Shakespeare is considered the greatest playwright of all times. He lived in the 16th century, but his plays are still avidly read and studied throughout the world. Exactly what is it that makes them so evergreen although we no longer write like he did? Today, we bring to you an analysis about writing style of Shakespeare in comparison to today’s writers. Even though language and writing style has evolved, his works have stood the test of time.
Writing Style Of Shakespeare In Comparison To Today’s Writers
- Use of archaic language
- Use of classical allusions, metaphors and theological references
- More structure and construct to plays
- Use of comic relief
- Exaggerated, unrealistic characters
- Dramas in verse
- Use of double entendres and rhetorical flourishes
- Imbued with soliloquies and monologues
- Restraint in dialogue
Use of archaic language
Perhaps the biggest difference between Shakespeare and our contemporary writers is the kind of language they use. Shakespeare wrote his plays and poems in Old English, using ‘thou’ instead of you and ‘thine’ instead of your. However, the difference in language runs much deeper than the mere usage of words. Since Shakespeare lived centuries before us, his writing style was suited to the culture of his times. His choice of words and flow is drastically different from ours.
Use of classical allusions, metaphors and theological references
A writing device that Shakespeare used far more heavily than us the allusion. Almost every dialogue and every verse contains an allusion to history, mythology or theology. Shakespeare drew on Roman and Greek mythologies for his metaphors as well. He commonly compared his characters to say, Hercules of the Greeks or Trojan soldiers. In fact, the last scene of the Merchant of Venice is basically just a series of allusions to classic Roman and Greek love stories.
More structure and construct to plays
These days, writers love experimentation, freedom and flexibility. They like to use their creative abilities to do away with the normal structure of the plot, or the decorum for dialogues and other such conventions. Shakespeare, however, created unique and distinct plots and characters within the same framework. The traditional five act play was his creation. Plus, his dramas followed a typical plot arc – exposition, conflict, complication, climax and resolution/catastrophe. His poems have a fixed style as well – four quatrains and a final resolving couplet.
Use of comic relief
Authors today strive for clarity over comic relief. However, Shakespeare commonly introduced comic relief in the form of stock characters, double plots and foppish dandies. He did this especially in the case of his tragedies, in order to relieve the stress of the scenes. For example, the porter scene in Macbeth, the grave-digger scene in Hamlet and the gulling of Roderigo in Othello are excellent comic relief scenes. This is a practice that has become redundant in today’s age.
Exaggerated, unrealistic characters
Shakespeare often used extreme characters in his plays. The displays of heroism by the male protagonist were often extravagant and unreal. Similarly, the evil in his villains was also extreme. Shakespeare created flawed characters with real defects, but he also magnified their virtues and vices in order to make a deeper impact on his audience. The characters he used for comic relief were also highly caricatured and exaggerated. This larger-than-life construction was part of the stage appeal of his day, but has lost its luster now. Now, people appreciate slice-of-life characters that they can relate to.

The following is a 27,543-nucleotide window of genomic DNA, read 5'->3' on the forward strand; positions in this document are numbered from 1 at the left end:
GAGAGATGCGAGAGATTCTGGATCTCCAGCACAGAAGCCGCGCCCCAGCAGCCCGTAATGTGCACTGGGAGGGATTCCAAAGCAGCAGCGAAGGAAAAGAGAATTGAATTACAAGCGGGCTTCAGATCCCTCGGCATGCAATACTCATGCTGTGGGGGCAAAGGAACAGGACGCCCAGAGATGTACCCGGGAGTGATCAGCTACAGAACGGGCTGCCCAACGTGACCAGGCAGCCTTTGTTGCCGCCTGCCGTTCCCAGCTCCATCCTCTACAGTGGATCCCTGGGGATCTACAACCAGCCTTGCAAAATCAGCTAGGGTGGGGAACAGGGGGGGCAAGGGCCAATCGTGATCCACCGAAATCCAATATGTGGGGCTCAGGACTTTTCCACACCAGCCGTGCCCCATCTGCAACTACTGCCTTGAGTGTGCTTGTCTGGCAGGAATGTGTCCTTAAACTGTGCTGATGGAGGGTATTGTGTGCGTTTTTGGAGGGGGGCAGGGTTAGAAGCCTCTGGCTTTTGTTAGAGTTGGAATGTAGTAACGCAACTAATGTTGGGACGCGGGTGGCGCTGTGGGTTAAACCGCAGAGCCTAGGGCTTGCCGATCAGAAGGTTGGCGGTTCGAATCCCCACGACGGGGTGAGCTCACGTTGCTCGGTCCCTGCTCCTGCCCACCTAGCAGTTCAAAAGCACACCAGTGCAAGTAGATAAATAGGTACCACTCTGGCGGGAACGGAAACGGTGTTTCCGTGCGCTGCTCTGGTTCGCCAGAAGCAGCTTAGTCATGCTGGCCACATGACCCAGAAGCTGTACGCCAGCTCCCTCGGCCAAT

Dramas in verse
Shakespeare wrote his dramas in a combination of prose and verse. Generally, the protagonists and more important characters had their dialogues in verse. These characters spoke in elaborate rhymes and with immaculate meter. However, the less important characters had dialogues that were, for most part, flat prose. Today, this distinction rarely exists and most dramas are in prose. Even contemporary poetry relies heavily on emotion rather than meter and rhyme.
Use of double entendres and rhetorical flourishes
Shakespeare was known for his puns and double entendres. He concealed sexual and other innuendo that would have been vulgar at the time using this technique.This unique style of writing not only gave insight into the characters’ minds but also lightened the atmosphere. Even though Shakespeare’s plays might have profound revelations on human condition, but they were also very entertaining. He is also known for his philosophical musings and rhetorical flourishes.
Imbued with soliloquies and monologues
Shakespeare’s plays are full of soliloquies and monologues. Soliloquies are long passages wherein the character speaks to himself regardless of any listeners. Monologues are, well, one character speaking for a long time with listeners. Shakespeare used these as devices to give the audience insight into his character’s heads. These are very distinctive to Shakespeare and rarely used now.
Restraint in dialogue
As was fitting to that day and age, Shakespeare’s dramas often have restraint. There are no sex or violence scenes. Due to the language, it may also seem that the expressions of love, although passionate and excessive, are artificial and devoid of real emotion. Today, writers try to incorporate topics that are considered a taboo in society and make people feel emotion in its rawest sense. Today, there is much more freedom of expression than in those days. However, Shakespeare still included indirect references to things he couldn’t openly talk about – hence the concept of restraint as opposed to deletion of explicit material.